Sorry for the confusion — please let me know if you have further questions.

    -Eric

  3. Hi Eric,

    Great overview, thanks; I just have a question about best practices (and scoping) when loading multiple components.

    Let’s say I have something like require: [X, Y,Z], where X, Y and Z are arbitrary YUI components.

    Let’s also say that I have non-trivial instantiation logic for each of these components.

    My question is how best would/could I structure my onSuccess() method to keep the all the instantiation logic from clashing?

    I’d like to generate the loader config script on the server, perhaps with $module=>$setUp pairs, and my thought is that I need to use function literals themselves wrapped in parentheses to get what I’m after. (My trouble is that it’s precisely here that, for me at least, JavaScript gets confusing… ;-))

    Thanks again,
    Carlton

  4. @Carlton,

    I think the best approach, if I understand your problem correctly, would be to define each of your instantiation/configuration blocks as a separate “module” in YUI Loader.

    http://developer.yahoo.com/yui/examples/yuiloader/yl-addmodule.html

    Call the insert() method on the modules in the order you want them to fire (ie, in the order you want your components to instantiate). Let YUI Loader do the heavy lifting for you — it will calculate dependency trees for you and load whatever is missing (and do it with combo-handled requests) as needed, and only when needed.

    This may mean a few additional requests, but the modularity it gives you is worth it in many cases.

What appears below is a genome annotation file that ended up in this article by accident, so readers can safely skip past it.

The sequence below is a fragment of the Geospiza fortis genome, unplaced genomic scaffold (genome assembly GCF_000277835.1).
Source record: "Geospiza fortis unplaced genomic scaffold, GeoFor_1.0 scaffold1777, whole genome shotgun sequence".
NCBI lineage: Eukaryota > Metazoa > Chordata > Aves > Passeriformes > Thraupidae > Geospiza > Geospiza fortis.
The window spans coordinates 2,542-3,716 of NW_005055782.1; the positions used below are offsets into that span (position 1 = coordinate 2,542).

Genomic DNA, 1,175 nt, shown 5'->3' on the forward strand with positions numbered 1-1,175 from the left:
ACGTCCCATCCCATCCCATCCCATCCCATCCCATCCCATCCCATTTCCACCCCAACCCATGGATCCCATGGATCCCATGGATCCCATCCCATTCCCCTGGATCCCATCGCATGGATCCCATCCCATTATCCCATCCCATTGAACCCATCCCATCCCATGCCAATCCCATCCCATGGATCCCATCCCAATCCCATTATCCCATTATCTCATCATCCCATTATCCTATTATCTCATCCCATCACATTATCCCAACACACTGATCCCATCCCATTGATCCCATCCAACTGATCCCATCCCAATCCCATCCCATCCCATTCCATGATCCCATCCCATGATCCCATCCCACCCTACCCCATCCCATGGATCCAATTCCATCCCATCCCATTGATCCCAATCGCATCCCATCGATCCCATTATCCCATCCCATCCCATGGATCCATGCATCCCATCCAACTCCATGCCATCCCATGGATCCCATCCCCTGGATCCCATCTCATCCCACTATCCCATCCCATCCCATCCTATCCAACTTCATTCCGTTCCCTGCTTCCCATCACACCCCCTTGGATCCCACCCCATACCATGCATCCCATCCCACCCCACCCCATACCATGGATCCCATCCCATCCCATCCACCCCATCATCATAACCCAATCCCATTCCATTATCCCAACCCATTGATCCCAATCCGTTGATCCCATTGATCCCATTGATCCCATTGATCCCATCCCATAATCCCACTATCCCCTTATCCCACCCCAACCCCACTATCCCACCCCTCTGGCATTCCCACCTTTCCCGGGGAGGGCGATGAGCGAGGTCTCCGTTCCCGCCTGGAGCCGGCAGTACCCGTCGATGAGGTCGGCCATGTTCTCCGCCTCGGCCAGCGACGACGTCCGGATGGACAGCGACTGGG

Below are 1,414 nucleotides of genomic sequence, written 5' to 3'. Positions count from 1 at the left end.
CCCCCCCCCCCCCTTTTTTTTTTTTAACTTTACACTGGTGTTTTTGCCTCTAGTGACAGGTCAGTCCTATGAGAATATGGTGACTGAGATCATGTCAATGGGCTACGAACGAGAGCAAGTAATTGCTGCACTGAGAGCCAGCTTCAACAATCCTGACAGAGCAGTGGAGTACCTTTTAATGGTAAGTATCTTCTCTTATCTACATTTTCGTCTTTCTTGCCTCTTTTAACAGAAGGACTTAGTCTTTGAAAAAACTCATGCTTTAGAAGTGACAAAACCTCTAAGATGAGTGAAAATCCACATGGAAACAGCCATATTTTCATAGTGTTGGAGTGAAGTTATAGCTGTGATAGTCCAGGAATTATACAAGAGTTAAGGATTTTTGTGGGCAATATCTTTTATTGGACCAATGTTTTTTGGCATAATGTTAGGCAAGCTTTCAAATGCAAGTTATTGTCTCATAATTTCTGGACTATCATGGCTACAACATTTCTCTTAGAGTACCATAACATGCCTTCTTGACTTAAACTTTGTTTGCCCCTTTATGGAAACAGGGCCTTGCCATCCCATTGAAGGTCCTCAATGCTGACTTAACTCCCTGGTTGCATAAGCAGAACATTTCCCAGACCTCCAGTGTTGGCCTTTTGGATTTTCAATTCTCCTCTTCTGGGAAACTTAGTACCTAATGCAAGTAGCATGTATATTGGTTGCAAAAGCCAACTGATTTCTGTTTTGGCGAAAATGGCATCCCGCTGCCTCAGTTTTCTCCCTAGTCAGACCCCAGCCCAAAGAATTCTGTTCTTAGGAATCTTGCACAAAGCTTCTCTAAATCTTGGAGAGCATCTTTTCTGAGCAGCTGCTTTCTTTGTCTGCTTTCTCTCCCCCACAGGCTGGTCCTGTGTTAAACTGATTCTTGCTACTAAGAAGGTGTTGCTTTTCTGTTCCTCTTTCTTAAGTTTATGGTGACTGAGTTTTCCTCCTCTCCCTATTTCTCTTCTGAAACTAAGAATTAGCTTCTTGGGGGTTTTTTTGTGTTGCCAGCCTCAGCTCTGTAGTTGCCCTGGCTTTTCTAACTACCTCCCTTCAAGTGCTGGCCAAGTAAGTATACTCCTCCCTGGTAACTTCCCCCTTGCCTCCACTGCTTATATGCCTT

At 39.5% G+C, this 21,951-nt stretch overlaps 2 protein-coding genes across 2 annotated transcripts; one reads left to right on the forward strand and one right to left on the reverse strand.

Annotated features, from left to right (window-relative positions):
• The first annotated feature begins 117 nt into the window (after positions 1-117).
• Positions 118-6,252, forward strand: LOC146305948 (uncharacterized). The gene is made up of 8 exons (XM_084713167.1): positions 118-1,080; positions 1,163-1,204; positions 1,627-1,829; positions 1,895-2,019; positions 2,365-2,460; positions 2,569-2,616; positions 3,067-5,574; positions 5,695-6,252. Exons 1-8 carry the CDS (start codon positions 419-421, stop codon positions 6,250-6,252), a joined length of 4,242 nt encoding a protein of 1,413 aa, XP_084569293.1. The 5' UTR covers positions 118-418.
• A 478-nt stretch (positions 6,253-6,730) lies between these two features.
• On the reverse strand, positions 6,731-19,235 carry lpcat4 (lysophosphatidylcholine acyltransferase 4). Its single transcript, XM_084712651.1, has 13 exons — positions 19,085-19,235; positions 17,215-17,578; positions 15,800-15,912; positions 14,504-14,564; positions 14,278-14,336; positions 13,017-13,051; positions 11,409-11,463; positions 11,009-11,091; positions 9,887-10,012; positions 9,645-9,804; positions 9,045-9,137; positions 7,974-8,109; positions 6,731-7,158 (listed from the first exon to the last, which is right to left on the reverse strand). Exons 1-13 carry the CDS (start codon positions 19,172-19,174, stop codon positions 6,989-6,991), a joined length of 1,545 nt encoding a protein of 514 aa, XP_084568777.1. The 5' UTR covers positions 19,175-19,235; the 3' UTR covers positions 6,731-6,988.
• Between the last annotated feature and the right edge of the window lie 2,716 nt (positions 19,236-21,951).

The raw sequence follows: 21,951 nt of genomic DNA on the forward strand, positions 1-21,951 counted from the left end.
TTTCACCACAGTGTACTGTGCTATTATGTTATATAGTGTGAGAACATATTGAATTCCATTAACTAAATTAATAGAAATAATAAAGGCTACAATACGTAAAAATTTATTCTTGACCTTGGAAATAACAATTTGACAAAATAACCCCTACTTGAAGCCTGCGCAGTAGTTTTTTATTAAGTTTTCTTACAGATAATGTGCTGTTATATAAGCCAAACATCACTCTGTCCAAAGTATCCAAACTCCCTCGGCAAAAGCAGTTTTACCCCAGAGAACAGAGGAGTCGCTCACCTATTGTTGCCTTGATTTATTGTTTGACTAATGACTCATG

If I’ve missed the boat on your question here, let’s take the conversation over to YDN-JavaScript.

    Regards,
    Eric

  5. [...] quick way to add Term Extractor to your application this may be of interest. The YUI dependencies (comprising the YUI Core + YUI Loader) are 17.4KB; the TermExtractor script is 1KB. Leave a comment | Trackback « Imagination [...]

  6. [...] 除了代码的可读性稍稍有一点点降低外,使用Combo Handler服务大大的降低了HTTP请求数,同时也减少了URL代码量,这对于Web性能优化来讲至关重要。所以,随后YUI从2.6.0开始,其核心组件YUI Loader内置了Combo Handling功能,即使用YUI Loader时,通过配置combine属性就可以把要加载的多个JavaScript或CSS文件按照使用Combo Handler服务的形式合并起来,这时只要静态文件的服务器支持Combo Handler就行了。在YUI中当combine配置为true时,CDN默认是使用Yahoo! CDN(http://yui.yahooapis.com),所以没有任何问题。这正是YUI最迷人的地方之一。 [...]

  7. [...] 除了代码的可读性稍稍有一点点降低外,使用Combo Handler服务大大的降低了HTTP请求数,同时也减少了URL代码量,这对于Web性能优化来讲至关重要。所以,随后YUI从2.6.0开始,其核心组件YUI Loader内置了Combo Handling功能,即使用YUI Loader时,通过配置combine属性就可以把要加载的多个JavaScript或CSS文件按照使用Combo Handler服务的形式合并起来,这时只要静态文件的服务器支持Combo Handler就行了。在YUI中当combine配置为true时,CDN默认是使用Yahoo! CDN(http://yui.yahooapis.com),所以没有任何问题。这正是YUI最迷人的地方之一。 [...]